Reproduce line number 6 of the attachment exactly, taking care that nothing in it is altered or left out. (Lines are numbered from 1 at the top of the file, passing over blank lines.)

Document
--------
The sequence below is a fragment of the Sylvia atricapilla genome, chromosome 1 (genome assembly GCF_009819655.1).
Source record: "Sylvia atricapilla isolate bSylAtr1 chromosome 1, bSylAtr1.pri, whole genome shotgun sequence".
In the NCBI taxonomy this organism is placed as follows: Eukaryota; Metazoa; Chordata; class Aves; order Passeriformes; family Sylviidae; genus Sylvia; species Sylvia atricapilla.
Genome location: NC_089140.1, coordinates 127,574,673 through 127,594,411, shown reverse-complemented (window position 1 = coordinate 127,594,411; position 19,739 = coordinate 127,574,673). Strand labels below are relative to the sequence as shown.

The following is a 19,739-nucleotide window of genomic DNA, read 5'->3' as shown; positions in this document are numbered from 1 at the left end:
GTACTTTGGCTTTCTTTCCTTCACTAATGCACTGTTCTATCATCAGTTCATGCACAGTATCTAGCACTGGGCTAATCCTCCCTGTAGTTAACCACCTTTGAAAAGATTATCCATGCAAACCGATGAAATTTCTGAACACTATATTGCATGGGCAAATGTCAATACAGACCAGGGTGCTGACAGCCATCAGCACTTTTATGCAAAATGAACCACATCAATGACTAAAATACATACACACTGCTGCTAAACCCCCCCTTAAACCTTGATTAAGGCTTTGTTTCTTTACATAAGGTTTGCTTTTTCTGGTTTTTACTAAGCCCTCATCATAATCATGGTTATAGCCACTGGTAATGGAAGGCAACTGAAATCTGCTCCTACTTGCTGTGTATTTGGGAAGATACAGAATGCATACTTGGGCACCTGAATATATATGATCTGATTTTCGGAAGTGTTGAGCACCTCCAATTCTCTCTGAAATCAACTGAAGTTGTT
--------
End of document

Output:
GTACTTTGGCTTTCTTTCCTTCACTAATGCACTGTTCTATCATCAGTTCATGCACAGTATCTAGCACTGGGCTAATCCTCCCTGTAGTTAACCACCTTTGAAAAGATTATCCATGCAAACCGATGAAATTTCTGAACACTATATTGCATGGGCAAATGTCAATACAGACCAGGGTGCTGACAGCCATCAGCACTTTTATGCAAAATGAACCACATCAATGACTAAAATACATACACACTGCTGCTAAACCCCCCCTTAAACCTTGATTAAGGCTTTGTTTCTTTACATAAGGTTTGCTTTTTCTGGTTTTTACTAAGCCCTCATCATAATCATGGTTATAGCCACTGGTAATGGAAGGCAACTGAAATCTGCTCCTACTTGCTGTGTATTTGGGAAGATACAGAATGCATACTTGGGCACCTGAATATATATGATCTGATTTTCGGAAGTGTTGAGCACCTCCAATTCTCTCTGAAATCAACTGAAGTTGTT